A person in the Texas has caught the Zika virus during sex, in what is thought to be the first case of the illness being transmitted in the US.
The patient, who has not been named, had not travelled abroad but had sex with someone who had contracted Zika while visiting Venezuela, according to Dallas County health officials.
Zika has been linked to sexual transmission only twice before, and is a mosquito-borne disease.
While the virus causes non symptons in most cases or a relatively harmless illness which passes after a week, it is most feared to due its links to microcephaly – a condition where babies are born with brain damage and undeveloped heads.
The danger has prompted the World Health Organisation to declare the virus a global health emergency.
However, despite the transmission in Texas, Zika is not a Sexually Transmitted Infection (STI).
A sexually transmitted infection is a condition which is largely passed on during unprotected sexual contact between two people. STIs include HIV/AIDs, chlamydia, genital warts and genital herpes.
However, other diseases can also be passed on during intimate and sexual contact, but these are not classed as STIs.
Professor Peter Horby, Professor of Emerging Infectious Diseases and Global Health, Centre of Tropical Medicine and Global Health, University of Oxford, told The Independent: "An STI would be an infection where sex is the predominant route of transmission and the infection is maintained in the human population by sexual transmission.
"Neither of these apply to Zika; so it can, probably rarely, be transmitted by sex but it would not be classed as an STI."
Experts have also sought to ease concerns that Zika is spread via sex, by stressing that mosquitoes are the main carriers.
The Zika virus - in pictures
The Zika virus - in pictures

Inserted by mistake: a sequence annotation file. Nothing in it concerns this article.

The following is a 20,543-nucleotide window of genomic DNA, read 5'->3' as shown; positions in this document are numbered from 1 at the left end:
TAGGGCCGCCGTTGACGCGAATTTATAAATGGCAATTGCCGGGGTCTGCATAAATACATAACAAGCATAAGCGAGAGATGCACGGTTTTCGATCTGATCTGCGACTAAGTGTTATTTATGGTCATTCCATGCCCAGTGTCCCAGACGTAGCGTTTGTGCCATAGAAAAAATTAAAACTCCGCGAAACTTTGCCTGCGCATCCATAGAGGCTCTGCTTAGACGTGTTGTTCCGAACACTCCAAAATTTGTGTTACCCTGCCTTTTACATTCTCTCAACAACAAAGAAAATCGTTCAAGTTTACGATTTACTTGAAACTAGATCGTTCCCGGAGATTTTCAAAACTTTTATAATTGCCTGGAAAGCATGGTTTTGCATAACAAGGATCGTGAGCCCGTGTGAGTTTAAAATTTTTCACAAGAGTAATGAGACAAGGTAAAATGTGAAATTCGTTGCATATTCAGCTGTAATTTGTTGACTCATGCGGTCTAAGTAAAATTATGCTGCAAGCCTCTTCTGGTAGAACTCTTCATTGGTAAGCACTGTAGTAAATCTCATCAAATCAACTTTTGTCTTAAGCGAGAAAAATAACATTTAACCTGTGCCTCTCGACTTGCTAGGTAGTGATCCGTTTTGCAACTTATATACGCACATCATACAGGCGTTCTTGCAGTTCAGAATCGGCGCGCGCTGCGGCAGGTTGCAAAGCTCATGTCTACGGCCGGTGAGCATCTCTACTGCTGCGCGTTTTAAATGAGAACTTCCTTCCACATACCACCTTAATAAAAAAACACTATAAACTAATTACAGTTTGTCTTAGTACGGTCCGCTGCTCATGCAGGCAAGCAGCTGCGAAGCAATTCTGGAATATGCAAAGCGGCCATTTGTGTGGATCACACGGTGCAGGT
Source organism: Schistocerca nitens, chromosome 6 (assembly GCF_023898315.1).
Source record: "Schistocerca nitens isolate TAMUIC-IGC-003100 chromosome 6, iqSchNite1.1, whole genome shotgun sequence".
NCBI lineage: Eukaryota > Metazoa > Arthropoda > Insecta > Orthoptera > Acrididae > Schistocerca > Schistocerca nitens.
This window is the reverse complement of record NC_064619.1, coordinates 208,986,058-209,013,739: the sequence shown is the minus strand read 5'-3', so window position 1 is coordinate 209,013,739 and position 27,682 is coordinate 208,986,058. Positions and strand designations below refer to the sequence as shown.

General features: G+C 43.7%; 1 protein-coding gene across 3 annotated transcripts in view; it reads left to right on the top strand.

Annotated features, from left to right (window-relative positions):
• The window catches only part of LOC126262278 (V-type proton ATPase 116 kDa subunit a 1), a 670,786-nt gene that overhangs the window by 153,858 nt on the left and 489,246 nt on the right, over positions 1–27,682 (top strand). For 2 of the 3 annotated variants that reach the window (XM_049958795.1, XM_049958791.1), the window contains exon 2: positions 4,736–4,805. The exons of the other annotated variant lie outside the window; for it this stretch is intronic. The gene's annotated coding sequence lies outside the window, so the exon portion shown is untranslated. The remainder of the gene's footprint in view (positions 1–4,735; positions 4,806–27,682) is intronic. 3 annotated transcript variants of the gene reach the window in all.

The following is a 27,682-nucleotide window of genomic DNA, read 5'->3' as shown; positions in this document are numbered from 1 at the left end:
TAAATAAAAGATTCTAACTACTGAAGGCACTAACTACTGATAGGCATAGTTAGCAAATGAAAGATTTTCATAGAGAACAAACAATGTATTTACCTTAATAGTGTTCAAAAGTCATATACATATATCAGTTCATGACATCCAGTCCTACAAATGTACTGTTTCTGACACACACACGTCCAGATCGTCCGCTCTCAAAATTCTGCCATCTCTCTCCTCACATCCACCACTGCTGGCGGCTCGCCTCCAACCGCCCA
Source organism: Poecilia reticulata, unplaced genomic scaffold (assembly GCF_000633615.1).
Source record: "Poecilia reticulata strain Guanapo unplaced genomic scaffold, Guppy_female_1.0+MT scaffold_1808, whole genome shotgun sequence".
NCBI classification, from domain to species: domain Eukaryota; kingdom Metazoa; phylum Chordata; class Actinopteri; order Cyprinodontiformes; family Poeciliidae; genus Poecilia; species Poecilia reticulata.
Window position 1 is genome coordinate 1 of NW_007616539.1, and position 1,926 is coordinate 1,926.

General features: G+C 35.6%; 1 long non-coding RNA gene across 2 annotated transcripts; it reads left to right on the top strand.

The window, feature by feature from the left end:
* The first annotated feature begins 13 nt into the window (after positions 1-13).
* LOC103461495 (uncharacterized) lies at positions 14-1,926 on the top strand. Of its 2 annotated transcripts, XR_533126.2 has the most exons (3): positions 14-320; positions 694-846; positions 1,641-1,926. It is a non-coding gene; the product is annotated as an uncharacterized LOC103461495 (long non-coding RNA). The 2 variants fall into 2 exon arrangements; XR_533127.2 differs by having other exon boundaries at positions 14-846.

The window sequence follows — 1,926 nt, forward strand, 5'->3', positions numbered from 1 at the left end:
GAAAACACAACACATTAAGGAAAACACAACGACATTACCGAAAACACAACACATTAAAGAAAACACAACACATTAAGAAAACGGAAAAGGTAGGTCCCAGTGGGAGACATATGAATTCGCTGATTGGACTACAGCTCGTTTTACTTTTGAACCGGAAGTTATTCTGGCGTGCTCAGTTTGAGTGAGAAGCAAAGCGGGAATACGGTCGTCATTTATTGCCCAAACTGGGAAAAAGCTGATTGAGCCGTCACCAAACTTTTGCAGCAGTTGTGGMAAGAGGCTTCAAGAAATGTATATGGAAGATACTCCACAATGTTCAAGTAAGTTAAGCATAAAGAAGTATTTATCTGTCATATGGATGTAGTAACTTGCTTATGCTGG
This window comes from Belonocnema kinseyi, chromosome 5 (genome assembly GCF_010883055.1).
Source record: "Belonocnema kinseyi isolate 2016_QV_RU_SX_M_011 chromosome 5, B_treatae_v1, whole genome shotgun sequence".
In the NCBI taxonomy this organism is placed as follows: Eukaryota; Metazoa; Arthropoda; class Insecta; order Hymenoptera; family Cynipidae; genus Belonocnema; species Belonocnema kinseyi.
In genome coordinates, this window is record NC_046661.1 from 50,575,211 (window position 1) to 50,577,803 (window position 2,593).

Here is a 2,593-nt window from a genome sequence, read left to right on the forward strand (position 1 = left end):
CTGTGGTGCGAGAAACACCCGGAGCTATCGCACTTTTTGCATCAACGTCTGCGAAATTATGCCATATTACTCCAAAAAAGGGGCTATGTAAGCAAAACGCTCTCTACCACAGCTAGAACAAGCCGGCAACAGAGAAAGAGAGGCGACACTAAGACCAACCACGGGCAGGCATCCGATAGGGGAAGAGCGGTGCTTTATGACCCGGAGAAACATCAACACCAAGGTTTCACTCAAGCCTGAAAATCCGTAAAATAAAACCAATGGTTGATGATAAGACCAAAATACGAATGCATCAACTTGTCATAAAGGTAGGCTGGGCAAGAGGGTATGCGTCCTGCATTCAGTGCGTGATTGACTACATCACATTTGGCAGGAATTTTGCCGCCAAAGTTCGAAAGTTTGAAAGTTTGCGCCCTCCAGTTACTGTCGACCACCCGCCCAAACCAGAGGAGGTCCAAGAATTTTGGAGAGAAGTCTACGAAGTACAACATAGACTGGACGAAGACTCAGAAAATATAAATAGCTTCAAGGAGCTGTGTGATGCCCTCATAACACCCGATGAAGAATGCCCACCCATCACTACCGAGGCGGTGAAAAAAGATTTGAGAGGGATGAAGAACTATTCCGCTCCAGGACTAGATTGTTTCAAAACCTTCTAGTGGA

A three-month-old, who has microcephaly, in Recife, Brazil. A rise in microcephaly cases is thought to have been caused by the spread of the Zika virus in affected countries
A mother holds her baby who has microcephaly
A five-month-old baby, who has microcephaly, in Recife, Brazil
A pediatric infectologist examines a two-month-old baby, who has microcephaly, in Recife, Brazil
A baby affected with microcephaly
Prof. Jonathan Ball, Professor of Molecular Virology, University of Nottingham, said: "Even though this report [the case in Texas] suggests that Zika virus might be sexually transmitted, it doesn’t yet change the overall picture that Zika is spreading in the Americas primarily through mosquito bites.
He added that it is not unusual for viruses to be passed on via rare transmission routes.
"Take hepatitis C virus for example – few of us would argue against the evidence that sexual transmission takes place, yet even fewer would argue that this is the major route of transmission.
But he stressed that men who have potentially exposed to Zika should consider taking precautions.
"With Zika, mosquitoes remain the main reason for the current outbreak, but this finding does support advice that a man should seriously consider using condoms if they have potentially been exposed to, or are infected with, Zika, if their partner is or might become pregnant."Reuse content